Pentz highlights a poem by F T Prince inspired by this aphorism:
Stand at the grave’s head
Of any common
Man or woman,
Thomas Hardy said,
And in the silence
What they were,
Their life, becomes a poem.
And so with my dead,
As I know them
Now, in his
And wait for, yet a while hence,
My own silence.
F. T. Prince (1912-2003), Collected Poems: 1935-1992 (The Sheep Meadow Press 1993).
Pentz remarks on Prince’s twist on Hardy’ “prosaic”, changed to “common.” Perhaps for metrical or musical reasons? Hardy’s observation captures exactly a feeling I have long had, as some of my graveyard focusedposts might suggest.
In the summer of 1999 I visited the World Trade Center, going up the elevator to Windows on The World. I often wondered if the jovial elevator operator was on duty that Tuesday morning two years later.
September 11th (I feel more comfortable referring to it by that name than 9/11, but that’s just me) is here again, a date that is seared on the memory of so many. I know there have been worse disasters, and worse things perpetrated before and perhaps since, but some of the visceral impact of that day was this was a familiar place, a place I could easily visualise.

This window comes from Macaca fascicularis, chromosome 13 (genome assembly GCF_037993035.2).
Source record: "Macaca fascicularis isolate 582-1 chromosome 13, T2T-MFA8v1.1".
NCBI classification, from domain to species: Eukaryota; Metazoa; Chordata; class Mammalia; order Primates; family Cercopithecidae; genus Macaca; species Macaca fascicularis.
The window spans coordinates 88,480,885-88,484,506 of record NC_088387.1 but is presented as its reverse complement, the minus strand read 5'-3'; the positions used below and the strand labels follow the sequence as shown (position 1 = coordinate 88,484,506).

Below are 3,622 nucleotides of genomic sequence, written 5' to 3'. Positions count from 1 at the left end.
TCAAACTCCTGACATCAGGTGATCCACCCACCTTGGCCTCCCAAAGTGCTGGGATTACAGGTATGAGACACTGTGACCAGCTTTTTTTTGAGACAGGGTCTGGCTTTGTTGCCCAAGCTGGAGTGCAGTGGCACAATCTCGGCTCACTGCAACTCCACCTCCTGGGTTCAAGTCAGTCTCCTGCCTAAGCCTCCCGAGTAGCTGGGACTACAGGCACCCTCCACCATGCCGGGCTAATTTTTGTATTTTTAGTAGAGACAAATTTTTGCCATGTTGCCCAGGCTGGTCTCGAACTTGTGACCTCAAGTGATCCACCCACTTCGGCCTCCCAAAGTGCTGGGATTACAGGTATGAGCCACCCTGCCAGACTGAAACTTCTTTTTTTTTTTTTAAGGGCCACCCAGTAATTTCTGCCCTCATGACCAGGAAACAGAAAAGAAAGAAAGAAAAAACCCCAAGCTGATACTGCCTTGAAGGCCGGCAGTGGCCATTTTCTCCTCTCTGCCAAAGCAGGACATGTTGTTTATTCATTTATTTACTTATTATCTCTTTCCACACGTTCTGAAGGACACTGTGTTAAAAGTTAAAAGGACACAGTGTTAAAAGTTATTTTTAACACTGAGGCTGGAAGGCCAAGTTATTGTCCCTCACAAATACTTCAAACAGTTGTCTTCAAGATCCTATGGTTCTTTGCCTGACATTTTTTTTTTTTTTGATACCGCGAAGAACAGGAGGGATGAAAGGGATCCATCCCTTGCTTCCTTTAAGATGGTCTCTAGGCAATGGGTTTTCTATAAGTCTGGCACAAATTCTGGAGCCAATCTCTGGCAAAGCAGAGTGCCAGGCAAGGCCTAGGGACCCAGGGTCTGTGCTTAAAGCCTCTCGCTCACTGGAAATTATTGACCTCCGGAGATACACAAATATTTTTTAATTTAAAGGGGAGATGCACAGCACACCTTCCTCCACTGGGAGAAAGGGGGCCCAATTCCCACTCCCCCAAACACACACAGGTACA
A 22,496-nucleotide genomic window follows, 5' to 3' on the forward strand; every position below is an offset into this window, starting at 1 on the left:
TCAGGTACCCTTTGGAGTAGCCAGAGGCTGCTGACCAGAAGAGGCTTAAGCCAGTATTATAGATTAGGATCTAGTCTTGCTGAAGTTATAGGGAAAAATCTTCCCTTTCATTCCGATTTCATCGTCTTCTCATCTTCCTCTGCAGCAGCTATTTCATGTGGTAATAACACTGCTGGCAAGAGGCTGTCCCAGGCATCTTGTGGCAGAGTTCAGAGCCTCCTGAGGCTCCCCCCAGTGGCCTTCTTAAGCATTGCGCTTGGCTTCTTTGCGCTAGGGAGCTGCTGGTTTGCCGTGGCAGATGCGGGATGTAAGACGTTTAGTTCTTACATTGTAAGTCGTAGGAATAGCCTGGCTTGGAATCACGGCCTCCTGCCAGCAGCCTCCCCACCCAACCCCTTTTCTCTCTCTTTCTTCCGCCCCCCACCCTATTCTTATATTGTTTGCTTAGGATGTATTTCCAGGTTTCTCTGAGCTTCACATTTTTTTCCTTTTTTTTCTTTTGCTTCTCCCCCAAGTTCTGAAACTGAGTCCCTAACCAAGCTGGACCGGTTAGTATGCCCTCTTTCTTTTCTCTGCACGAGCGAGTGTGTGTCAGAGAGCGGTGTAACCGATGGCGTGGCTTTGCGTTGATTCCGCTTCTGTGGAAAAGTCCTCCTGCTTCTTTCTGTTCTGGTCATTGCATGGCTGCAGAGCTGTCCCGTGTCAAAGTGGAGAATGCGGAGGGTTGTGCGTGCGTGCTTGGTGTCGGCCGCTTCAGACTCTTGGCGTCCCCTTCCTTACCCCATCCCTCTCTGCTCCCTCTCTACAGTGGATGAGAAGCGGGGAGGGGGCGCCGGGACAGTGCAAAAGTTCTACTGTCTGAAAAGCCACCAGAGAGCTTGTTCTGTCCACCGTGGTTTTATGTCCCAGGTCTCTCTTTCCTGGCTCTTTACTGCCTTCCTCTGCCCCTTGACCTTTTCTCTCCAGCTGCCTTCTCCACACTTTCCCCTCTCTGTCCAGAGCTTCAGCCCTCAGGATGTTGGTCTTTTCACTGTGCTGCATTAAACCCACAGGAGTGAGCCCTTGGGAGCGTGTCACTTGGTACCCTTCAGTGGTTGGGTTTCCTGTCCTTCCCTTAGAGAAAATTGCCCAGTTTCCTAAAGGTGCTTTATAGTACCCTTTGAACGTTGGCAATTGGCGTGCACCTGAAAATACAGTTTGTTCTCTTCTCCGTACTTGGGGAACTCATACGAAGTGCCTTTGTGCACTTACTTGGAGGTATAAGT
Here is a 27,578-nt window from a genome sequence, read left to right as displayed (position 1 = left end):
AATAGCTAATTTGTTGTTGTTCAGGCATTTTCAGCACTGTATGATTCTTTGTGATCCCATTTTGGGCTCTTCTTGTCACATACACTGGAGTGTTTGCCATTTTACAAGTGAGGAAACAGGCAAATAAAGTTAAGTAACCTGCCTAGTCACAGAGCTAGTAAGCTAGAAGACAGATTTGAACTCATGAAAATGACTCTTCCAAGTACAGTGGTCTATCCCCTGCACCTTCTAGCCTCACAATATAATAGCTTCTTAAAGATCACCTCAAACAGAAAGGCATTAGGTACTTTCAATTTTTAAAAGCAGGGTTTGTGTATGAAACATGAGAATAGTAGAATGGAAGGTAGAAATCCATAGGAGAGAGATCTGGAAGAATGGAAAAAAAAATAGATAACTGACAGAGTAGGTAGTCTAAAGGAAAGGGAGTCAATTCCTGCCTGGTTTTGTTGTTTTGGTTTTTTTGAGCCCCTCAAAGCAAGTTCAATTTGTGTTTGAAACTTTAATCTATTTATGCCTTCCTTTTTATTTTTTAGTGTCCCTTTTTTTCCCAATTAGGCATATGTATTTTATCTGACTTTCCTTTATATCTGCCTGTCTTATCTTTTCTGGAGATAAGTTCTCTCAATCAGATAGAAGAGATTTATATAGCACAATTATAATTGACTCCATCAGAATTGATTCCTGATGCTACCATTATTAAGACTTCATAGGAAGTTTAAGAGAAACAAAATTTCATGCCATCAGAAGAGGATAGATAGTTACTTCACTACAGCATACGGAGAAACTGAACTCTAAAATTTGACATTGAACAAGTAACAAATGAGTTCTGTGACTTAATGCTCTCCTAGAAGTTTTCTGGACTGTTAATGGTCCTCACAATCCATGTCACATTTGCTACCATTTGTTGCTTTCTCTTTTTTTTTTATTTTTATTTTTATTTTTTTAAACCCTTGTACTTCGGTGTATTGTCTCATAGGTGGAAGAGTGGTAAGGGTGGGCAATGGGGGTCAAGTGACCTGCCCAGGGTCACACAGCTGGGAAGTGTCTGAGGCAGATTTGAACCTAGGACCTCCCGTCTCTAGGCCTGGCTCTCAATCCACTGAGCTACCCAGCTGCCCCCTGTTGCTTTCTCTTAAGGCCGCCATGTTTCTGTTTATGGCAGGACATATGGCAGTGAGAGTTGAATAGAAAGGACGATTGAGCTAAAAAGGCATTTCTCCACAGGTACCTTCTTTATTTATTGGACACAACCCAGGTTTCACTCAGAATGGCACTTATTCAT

Even in a city of skyscrapers, the Tribute in Light is colossal: twin columns of blue-white light shining four miles high into the bruised orange-black bowl of the night sky. With clear weather in New York City, the beams are crisply visible from 60 miles away. Illuminated every September 11 since 2002, the Tribute is an iconic and emotional memorial to the lives lost in the 9/11 terrorist attacks and a symbol of New York City’s unbreakable spirit. It is a beacon in more ways than one. Birds are drawn to the lights, at times by the thousands. On September 11th, 2017, I was drawn to the lights by the birds.